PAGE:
By Robert Woodward
Lighting is often one of the first places building owners and managers look when seeking the low-hanging fruit of energy efficiency. Switch to energy efficient lighting, and save operational costs while reducing carbon footprint, is the thinking.
It is true that there are a lot of potential savings to be made in more efficient lighting for commercial buildings. The Carbon Trust says that lighting uses around 20% of the electricity generated in the UK, yet over 75% of lighting installations are thought to be out of date and unable to meet current design standards.
Unfortunately, the control of lighting is often overlooked or left at the most basic level when installing new lighting or upgrading and refurbishing. This is a missed opportunity, but current legislation is encouraging a re-think on this issue.
Part L of the Building Regulations, which came into force in April 2014, reflects the growing significance of lighting control. The new Lighting Energy Numeric Indicator (LENI) is a method to calculate the predicted energy-in-use of lighting systems. It is an important development for the lighting industry, and those who must consider lighting in the operation of their buildings.
Because of its emphasis on real energy use, it is no longer possible to simply install LED lighting and consider that ‘energy efficient’. Control of the lighting is key to really understanding how a lighting system will operate – and with the latest lighting control technologies, control is just the start.
Many people will have heard of DALI – the Digital Addressable Lighting Interface. It is the only global communications standard for
intelligent light fittings and is a widely-used platform for lighting control. Up to sixty-four individually addressed DALI light fixtures can be connected on a single network. They can be communicated with individually or in groups.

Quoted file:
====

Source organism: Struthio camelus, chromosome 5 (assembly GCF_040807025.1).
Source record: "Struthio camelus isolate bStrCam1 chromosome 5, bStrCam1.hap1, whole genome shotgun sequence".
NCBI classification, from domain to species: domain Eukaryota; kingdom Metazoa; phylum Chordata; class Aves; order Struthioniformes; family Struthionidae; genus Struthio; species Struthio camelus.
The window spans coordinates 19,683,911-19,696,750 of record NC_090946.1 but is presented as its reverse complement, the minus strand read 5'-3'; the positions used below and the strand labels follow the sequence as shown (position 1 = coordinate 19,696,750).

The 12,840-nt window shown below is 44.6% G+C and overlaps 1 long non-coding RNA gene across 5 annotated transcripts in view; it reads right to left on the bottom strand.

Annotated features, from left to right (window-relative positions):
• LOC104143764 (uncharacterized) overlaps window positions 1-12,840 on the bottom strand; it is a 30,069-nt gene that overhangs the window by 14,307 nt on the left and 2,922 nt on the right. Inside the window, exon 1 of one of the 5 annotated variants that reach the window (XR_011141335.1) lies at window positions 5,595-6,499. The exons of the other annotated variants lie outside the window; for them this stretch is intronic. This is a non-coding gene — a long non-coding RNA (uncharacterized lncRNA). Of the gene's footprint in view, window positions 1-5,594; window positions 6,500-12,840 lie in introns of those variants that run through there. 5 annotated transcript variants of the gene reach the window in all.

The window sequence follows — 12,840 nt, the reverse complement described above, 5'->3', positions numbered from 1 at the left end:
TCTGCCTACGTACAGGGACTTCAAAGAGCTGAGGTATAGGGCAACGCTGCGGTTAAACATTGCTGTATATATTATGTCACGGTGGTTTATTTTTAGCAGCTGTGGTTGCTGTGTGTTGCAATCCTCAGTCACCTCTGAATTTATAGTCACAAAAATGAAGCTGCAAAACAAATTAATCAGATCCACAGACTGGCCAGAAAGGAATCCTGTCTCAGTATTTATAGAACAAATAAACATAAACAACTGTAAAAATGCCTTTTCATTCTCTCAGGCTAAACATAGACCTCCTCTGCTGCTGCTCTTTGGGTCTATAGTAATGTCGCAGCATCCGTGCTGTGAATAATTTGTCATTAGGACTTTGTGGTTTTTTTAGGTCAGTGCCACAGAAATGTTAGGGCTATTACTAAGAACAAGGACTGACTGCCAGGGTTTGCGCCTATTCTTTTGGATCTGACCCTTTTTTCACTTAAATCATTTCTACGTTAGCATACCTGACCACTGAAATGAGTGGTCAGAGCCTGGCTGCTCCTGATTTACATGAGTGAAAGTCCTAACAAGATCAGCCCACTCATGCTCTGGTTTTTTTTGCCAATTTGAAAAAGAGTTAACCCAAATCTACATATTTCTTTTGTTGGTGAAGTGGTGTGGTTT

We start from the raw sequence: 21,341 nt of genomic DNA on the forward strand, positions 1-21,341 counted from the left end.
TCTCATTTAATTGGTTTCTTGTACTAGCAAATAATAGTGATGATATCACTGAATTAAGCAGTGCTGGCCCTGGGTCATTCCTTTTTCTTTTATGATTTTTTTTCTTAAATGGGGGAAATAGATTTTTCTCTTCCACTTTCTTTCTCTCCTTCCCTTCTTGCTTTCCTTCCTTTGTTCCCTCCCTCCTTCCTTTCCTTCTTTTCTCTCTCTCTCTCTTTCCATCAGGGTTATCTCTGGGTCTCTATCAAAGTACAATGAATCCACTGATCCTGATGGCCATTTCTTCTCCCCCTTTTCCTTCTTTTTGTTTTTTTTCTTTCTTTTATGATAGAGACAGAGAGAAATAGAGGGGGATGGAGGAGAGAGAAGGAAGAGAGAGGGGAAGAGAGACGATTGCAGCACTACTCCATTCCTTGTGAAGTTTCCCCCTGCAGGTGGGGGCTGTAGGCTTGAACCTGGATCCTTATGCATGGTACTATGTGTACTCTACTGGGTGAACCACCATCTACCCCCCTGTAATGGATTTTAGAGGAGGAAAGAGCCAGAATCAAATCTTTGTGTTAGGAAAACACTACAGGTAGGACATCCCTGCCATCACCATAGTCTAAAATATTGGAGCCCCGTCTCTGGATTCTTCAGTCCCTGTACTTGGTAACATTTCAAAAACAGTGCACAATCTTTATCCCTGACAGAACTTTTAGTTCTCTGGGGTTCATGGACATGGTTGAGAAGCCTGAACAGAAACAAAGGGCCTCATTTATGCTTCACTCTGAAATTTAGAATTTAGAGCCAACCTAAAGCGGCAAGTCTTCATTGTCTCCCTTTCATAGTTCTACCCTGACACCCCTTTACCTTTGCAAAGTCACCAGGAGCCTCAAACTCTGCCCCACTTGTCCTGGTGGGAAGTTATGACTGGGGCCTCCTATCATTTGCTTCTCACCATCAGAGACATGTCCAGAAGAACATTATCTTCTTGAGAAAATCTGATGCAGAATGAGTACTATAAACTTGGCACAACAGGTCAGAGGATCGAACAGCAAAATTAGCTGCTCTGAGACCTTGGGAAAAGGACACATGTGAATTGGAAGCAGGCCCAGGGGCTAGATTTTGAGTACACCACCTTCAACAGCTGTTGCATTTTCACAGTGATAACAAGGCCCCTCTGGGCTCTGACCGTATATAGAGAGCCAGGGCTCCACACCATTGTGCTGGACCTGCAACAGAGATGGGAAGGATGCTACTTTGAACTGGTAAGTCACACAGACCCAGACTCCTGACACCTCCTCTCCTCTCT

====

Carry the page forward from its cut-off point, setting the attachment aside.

The DALI fixtures can then be instructed, by sending commands along the network wires, to turn on, off, dim up or dim down. In addition, DALI enables each DALI lighting fixture to confirm its ability to operate effectively, or to confirm a fault condition.
Although this approach offers a level of control and energy efficiency, it does not reflect the reality of what the latest approaches to lighting control can achieve. It’s also very basic when we consider just what building owners and managers are expecting from the building energy management systems (BEMS).
For those at the cutting edge of energy efficiency in buildings, the BEMS is the heart of the efficiency strategy. It collects detailed information on energy use; supplies it to wherever it’s needed via the internet; and allows for manipulation and interpretation in order to identify areas where more energy can be saved.
It makes sense therefore, for the lighting controls to be able to offer the same functionality – on or off simply isn’t enough for today’s energy conscious building managers.
Mike Welch, managing director of Control Network Solutions (CNS) has developed on one of the latest lighting control solutions, elitedali. He says: “Businesses want to be able to access and analyse information in real-time from their lighting systems, because they know it can help them to save energy and reduce the operating costs of their business.”